Work Statement

Develop a 150–500 word work statement that thoughtfully employs relevant and critical art and design language. This statement should be developed with feedback from your instructor to adjust tone, terminology, and structure. You will use MS Word tracked changes to refine and edit the statement over the duration of the project.

The statement's use of language should seek a balance of accurate technical terminology, concise statements about the work, and language that is accessible to a diverse audience and is wholly descriptive. It is easy for artists and designers to adopt opaque language when attempting to describe abstract works. Developing playful language can be a fun exercise, but has the tendency to confuse or shut out those with-out a strong grasp of obscure and creatively applied vocabulary. There are really no rules with how language is used, but ultimately the goal in a work statement is that the artist or designer can clearly communicate their ideas, processes, and outcomes to a wide audience.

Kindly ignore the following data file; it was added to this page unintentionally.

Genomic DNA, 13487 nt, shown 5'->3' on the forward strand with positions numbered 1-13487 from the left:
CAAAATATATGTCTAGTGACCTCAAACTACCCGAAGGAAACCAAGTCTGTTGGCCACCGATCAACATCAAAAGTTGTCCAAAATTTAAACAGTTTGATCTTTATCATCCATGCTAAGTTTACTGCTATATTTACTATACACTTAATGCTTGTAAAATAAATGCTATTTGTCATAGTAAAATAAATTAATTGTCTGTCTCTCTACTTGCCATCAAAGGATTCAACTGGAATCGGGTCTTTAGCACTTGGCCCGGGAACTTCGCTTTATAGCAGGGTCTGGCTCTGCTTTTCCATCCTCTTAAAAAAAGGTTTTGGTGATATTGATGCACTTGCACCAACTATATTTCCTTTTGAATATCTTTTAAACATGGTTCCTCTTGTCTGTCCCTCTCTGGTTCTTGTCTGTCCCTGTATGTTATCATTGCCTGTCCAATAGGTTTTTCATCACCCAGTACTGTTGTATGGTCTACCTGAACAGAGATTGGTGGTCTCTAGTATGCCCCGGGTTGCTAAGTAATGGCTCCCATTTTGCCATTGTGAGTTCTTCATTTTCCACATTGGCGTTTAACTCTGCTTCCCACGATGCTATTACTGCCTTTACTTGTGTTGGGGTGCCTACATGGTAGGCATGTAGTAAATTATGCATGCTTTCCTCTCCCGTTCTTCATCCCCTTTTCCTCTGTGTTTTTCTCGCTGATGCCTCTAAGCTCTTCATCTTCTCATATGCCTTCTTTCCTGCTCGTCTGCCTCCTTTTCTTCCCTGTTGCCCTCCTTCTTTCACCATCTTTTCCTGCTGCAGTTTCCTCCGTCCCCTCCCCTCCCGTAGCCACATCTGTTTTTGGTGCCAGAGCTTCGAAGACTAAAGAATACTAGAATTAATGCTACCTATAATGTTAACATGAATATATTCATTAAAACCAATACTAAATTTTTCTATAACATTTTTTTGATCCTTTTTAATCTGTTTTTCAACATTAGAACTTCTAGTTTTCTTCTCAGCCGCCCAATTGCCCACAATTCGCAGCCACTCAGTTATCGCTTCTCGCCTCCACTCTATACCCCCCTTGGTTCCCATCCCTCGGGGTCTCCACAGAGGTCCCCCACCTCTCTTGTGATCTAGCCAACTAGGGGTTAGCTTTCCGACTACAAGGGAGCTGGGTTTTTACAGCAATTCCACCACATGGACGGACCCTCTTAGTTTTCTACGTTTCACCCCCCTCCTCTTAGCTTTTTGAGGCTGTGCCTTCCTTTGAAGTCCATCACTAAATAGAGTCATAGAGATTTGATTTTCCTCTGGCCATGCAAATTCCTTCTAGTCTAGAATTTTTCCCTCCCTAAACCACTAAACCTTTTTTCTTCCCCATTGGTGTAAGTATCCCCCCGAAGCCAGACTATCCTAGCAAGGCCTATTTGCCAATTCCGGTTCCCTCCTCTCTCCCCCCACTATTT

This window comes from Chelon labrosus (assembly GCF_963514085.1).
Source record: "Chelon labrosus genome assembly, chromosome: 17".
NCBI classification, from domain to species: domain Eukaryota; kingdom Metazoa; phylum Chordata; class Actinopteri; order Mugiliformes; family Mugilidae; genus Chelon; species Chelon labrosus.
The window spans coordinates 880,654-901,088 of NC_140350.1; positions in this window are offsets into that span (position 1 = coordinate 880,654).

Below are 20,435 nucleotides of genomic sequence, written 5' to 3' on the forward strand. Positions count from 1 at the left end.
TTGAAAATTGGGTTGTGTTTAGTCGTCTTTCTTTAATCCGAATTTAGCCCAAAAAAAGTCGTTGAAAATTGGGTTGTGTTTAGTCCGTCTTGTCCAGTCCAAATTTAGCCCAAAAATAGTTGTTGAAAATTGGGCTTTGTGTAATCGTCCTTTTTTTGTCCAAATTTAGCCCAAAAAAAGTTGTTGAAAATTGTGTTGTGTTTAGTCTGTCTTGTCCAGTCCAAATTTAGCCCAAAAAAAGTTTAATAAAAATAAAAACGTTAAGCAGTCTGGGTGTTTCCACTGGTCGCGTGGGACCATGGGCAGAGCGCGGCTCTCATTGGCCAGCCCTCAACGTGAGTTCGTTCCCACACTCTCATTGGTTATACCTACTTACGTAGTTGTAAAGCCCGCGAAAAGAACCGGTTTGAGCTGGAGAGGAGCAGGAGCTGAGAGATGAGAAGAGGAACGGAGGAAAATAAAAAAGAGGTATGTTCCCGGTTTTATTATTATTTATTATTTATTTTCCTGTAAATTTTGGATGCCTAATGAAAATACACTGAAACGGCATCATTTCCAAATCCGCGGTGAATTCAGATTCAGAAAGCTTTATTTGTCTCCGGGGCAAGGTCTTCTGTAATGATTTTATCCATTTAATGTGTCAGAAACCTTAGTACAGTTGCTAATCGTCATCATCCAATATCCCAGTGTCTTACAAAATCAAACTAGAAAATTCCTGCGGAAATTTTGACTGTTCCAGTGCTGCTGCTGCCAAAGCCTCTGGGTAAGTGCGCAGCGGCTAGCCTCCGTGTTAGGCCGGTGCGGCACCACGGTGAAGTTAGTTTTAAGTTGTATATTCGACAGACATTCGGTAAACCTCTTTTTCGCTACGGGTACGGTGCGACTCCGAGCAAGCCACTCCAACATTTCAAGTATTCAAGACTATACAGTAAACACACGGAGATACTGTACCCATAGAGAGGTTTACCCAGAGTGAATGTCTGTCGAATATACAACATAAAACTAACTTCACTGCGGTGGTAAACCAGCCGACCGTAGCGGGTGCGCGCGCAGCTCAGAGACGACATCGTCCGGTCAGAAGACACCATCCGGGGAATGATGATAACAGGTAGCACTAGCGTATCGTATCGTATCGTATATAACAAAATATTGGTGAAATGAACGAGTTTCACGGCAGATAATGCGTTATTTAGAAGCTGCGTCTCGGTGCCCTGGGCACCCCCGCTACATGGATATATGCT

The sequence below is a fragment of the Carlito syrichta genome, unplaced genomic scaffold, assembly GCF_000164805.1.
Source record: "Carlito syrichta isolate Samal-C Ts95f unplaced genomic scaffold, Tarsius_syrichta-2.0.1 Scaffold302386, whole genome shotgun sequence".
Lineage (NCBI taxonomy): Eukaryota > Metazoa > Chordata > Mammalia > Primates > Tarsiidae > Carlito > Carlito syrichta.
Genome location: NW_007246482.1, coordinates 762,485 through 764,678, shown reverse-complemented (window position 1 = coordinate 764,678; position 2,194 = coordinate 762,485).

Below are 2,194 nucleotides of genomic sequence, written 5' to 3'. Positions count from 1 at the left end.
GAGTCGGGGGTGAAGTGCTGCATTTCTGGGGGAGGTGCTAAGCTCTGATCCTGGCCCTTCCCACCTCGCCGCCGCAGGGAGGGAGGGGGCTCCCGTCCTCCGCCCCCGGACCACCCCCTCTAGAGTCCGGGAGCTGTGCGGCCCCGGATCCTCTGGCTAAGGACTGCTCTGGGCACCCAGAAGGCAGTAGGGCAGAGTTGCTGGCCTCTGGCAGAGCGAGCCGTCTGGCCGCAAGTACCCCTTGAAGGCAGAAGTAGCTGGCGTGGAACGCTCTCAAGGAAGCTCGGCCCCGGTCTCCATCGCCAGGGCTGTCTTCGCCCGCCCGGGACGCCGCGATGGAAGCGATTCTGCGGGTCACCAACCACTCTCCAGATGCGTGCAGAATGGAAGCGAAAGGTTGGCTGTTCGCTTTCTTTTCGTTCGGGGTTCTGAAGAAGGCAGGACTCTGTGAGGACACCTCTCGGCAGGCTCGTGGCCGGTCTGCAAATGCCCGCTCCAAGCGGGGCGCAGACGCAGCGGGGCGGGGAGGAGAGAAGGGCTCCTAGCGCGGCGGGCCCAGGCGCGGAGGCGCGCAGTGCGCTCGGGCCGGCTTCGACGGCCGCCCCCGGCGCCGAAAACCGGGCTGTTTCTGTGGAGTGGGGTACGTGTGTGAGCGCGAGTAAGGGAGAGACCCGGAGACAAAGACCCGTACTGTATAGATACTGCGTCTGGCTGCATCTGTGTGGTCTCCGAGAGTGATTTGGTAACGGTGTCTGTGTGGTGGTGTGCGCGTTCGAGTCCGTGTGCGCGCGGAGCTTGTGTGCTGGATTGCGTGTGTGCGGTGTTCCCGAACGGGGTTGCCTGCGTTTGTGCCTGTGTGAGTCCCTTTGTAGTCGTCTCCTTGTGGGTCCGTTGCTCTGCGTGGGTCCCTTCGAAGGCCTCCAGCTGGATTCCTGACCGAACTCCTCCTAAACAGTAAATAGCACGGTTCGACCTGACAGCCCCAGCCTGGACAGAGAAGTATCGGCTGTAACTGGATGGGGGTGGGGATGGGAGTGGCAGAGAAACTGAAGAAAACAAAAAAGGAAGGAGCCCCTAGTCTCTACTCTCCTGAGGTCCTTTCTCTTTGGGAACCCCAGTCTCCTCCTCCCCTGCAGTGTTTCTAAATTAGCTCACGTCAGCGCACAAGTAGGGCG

Structure of the work statement

Please write the statement using proper grammar, sentence structure, and with complete paragraphs. Do not include the requirements as sections, the writing should flow as a single description of your project.

  1. Include your name, project title, and year.
  2. Explain what the project is and how it works.
    1. "This project is an online game for children that teaches players living in war-torn countries how to avoid landmines."
  3. Describe the type of media used and why that choise is effective or interesting.
  4. Describe the design challenge that your work addresses (the provocation, or existing problem you hope to tackle)
    1. Do not write about challenges you had in producing the work.
  5. Describe the process or how you approached solving for the design challenge.
  6. Describe the impact the work might have, the context in which it sits, why it's interesting, etc.

Statement writing advice

Helpful terminology


Artist Statements

The Work Statement is specifically about this project, but artist statements are a helpful analog. These are short, pithy statements that summarize an artist's entire body of work. Good ones minimize "artspeak" (above) in favor of intimate and provocative accompaniments to their work.

Example of Student Work

View a sample work statement (pdf) from a previous student.

Submission details:

  1. Upload the work statement as an MS Word Document to Canvas as indicated deadlines.

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